Based on ethnographic research on bilingual motherhood in New York City, this dissertation explores language and identity among Japanese mothers who traverse the linguistic borders between Japanese and English and the cultural borders between Japan and the US. This study asks how mothers inquire and transform ideologies of language and gender. It also asks how these experiences affect the ways in which they organize language socialization and identity in the bilingual context. The methodology of this study included participant observation, formal and informal interviews, and recording naturalistic interactions between mother and child. Through observing and recording mother-child interactions, I learned and identified language socialization practices among the mothers. With the interviews, I did not originally intend to probe the mothers' identity issues in particular, but rather aimed to learn about their experiences of bilingual motherhood. The interviews nevertheless became examinations of these mothers' identity construction processes and practices because through their bilingual motherhood experiences, mothers manifest alternative and multiple identities both locally and transnationally. This study demonstrates that Japanese mothers construct their bilingual motherhood, including language socialization, through their experiences with Japanese and English. That is, Japanese mothers are empowered by being assigned the important role of Japanese language transmitter in the inner sphere (family) while they are marginalized by being labeled as incompetent English speakers and deficient English teachers for their children in the outer sphere (school). The mapping, however, is more complicated. Japanese often diminishes their authoritative status in the inner context when the mother-child relationship is challenged by children who know English better than their mothers and deride them. Accordingly, mothers' language socialization offers a site of tension and compromise between them, their children, and their children's schools. This study reveals that mothers constantly negotiate the traditional roles of Japanese wife and mother and the new roles of language transmitter and migrant mother in this foreign environment. It concludes that these mothers invent an "in-between" sphere in which they make sense of their bilingual motherhood and emerge with viable identities.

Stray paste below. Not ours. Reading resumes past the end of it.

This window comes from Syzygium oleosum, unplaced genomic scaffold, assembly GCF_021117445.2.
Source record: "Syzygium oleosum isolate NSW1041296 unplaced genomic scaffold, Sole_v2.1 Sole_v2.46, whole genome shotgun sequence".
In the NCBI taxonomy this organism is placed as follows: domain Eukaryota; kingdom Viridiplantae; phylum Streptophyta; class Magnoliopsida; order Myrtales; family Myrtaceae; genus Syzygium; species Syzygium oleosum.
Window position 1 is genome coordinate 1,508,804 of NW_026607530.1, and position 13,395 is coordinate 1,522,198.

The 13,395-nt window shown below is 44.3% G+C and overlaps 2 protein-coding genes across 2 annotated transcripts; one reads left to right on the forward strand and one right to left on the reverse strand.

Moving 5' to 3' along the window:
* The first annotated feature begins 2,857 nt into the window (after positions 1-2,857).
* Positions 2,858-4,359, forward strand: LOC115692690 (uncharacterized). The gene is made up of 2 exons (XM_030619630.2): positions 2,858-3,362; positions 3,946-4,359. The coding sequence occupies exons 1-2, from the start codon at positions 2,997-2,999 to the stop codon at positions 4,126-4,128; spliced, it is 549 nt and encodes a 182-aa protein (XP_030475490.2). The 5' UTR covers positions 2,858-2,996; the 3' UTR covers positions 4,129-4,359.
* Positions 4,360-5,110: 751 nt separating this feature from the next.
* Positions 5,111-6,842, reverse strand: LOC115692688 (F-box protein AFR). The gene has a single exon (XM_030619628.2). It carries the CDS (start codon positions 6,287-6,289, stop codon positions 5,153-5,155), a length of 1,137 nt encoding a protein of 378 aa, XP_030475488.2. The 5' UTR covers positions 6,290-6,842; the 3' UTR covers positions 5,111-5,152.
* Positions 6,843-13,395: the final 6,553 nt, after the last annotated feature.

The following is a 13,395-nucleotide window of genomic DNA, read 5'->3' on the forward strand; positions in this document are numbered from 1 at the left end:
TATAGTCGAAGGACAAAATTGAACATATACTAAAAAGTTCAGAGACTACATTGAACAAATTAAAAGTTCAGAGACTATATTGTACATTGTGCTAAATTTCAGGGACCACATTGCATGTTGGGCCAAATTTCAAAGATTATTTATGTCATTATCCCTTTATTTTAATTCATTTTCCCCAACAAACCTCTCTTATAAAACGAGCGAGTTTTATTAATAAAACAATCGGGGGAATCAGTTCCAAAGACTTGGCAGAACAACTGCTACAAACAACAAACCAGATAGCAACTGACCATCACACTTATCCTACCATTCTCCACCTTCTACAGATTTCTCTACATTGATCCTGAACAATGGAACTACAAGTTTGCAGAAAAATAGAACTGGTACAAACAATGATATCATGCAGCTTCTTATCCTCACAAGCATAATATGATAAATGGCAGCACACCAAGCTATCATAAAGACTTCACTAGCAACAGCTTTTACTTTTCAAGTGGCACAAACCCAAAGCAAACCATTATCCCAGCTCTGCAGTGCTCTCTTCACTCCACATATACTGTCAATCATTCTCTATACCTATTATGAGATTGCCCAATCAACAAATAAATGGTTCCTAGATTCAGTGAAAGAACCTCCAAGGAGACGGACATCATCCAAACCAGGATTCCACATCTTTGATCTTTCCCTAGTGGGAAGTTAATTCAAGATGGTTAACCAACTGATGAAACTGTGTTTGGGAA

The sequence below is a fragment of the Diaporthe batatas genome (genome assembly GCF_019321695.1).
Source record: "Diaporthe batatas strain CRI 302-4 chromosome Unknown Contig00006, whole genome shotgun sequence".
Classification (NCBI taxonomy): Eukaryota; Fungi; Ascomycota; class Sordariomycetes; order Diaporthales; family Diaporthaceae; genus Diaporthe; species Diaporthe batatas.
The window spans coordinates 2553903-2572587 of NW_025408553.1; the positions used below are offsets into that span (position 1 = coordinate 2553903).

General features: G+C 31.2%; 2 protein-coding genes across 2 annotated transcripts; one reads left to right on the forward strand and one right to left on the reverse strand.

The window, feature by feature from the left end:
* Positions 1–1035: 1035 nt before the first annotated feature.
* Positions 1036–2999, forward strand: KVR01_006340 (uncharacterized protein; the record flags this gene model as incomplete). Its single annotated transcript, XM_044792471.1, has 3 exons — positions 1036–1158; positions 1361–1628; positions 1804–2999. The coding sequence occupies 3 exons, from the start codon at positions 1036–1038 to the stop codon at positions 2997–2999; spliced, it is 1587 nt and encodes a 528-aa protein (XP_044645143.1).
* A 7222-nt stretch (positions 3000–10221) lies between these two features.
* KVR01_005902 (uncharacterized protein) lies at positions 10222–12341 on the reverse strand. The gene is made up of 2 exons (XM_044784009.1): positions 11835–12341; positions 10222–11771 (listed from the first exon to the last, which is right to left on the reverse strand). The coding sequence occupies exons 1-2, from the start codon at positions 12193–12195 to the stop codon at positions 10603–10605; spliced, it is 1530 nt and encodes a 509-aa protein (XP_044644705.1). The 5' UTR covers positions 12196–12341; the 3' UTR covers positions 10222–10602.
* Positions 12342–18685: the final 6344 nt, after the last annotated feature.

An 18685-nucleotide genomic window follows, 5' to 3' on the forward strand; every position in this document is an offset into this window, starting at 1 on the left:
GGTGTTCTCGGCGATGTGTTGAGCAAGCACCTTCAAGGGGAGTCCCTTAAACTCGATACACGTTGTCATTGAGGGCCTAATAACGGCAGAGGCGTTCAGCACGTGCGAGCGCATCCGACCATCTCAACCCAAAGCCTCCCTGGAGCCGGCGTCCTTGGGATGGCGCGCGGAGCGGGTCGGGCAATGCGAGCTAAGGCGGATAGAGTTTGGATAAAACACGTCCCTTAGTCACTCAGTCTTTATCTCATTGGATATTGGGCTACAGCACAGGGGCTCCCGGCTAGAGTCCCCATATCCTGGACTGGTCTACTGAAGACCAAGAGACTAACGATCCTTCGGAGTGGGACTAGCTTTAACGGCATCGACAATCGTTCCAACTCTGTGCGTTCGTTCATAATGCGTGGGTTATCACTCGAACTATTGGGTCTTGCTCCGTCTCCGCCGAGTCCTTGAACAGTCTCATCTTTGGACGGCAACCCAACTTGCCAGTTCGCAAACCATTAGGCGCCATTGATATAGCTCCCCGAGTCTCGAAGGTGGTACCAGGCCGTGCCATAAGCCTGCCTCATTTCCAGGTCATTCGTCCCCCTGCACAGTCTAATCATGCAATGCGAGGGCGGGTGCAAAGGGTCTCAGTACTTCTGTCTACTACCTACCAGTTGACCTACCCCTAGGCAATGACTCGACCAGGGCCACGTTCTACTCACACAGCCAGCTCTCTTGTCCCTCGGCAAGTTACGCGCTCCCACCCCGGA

• Bilingual Motherhood: Language and Identity among Japanese Mothers in New York City

    Author:
    Masako Kato
    Year of Dissertation:
    2009
    Program:
    Anthropology
    Advisor:
    Miki Makihara
    Abstract: